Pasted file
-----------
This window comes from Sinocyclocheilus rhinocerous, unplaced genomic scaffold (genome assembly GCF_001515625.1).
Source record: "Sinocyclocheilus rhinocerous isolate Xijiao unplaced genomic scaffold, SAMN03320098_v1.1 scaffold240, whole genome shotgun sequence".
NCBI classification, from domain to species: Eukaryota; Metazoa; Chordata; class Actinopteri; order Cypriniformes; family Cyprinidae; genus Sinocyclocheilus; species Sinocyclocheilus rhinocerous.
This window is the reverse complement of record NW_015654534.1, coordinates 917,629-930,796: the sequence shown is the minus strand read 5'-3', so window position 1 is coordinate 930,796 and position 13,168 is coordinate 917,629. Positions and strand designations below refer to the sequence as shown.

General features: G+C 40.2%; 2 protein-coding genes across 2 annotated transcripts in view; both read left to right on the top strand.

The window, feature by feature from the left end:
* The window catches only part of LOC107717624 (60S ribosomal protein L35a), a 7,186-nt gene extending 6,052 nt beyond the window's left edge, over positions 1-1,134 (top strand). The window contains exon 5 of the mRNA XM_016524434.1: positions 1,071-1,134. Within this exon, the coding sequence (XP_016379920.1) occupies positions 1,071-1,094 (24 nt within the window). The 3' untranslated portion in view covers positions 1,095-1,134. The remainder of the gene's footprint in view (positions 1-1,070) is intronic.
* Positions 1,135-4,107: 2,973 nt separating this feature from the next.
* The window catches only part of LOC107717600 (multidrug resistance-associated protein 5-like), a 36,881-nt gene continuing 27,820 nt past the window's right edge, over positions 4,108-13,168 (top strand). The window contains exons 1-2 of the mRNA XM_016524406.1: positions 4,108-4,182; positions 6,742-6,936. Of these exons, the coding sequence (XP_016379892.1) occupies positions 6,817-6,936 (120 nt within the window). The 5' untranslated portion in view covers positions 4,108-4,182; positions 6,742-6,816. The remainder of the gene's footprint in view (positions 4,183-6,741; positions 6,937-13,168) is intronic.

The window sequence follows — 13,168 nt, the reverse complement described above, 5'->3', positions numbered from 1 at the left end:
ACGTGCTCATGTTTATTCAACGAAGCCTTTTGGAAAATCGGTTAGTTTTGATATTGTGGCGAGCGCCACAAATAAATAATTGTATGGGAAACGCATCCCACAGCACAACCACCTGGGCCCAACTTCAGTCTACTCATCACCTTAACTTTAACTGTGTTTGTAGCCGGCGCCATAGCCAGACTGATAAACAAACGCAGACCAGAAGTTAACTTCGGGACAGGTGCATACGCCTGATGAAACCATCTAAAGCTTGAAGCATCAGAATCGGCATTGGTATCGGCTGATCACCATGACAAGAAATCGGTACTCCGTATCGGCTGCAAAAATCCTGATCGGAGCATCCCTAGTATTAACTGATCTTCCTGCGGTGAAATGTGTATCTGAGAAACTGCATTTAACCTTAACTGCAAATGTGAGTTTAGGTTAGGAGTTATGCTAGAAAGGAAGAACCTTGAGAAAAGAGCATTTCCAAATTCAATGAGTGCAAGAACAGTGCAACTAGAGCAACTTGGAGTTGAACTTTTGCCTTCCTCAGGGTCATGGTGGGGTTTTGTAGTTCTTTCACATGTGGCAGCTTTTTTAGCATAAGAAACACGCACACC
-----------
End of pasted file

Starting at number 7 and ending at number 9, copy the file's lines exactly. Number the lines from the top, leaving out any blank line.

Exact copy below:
* The window catches only part of LOC107717624 (60S ribosomal protein L35a), a 7,186-nt gene extending 6,052 nt beyond the window's left edge, over positions 1-1,134 (top strand). The window contains exon 5 of the mRNA XM_016524434.1: positions 1,071-1,134. Within this exon, the coding sequence (XP_016379920.1) occupies positions 1,071-1,094 (24 nt within the window). The 3' untranslated portion in view covers positions 1,095-1,134. The remainder of the gene's footprint in view (positions 1-1,070) is intronic.
* Positions 1,135-4,107: 2,973 nt separating this feature from the next.
* The window catches only part of LOC107717600 (multidrug resistance-associated protein 5-like), a 36,881-nt gene continuing 27,820 nt past the window's right edge, over positions 4,108-13,168 (top strand). The window contains exons 1-2 of the mRNA XM_016524406.1: positions 4,108-4,182; positions 6,742-6,936. Of these exons, the coding sequence (XP_016379892.1) occupies positions 6,817-6,936 (120 nt within the window). The 5' untranslated portion in view covers positions 4,108-4,182; positions 6,742-6,816. The remainder of the gene's footprint in view (positions 4,183-6,741; positions 6,937-13,168) is intronic.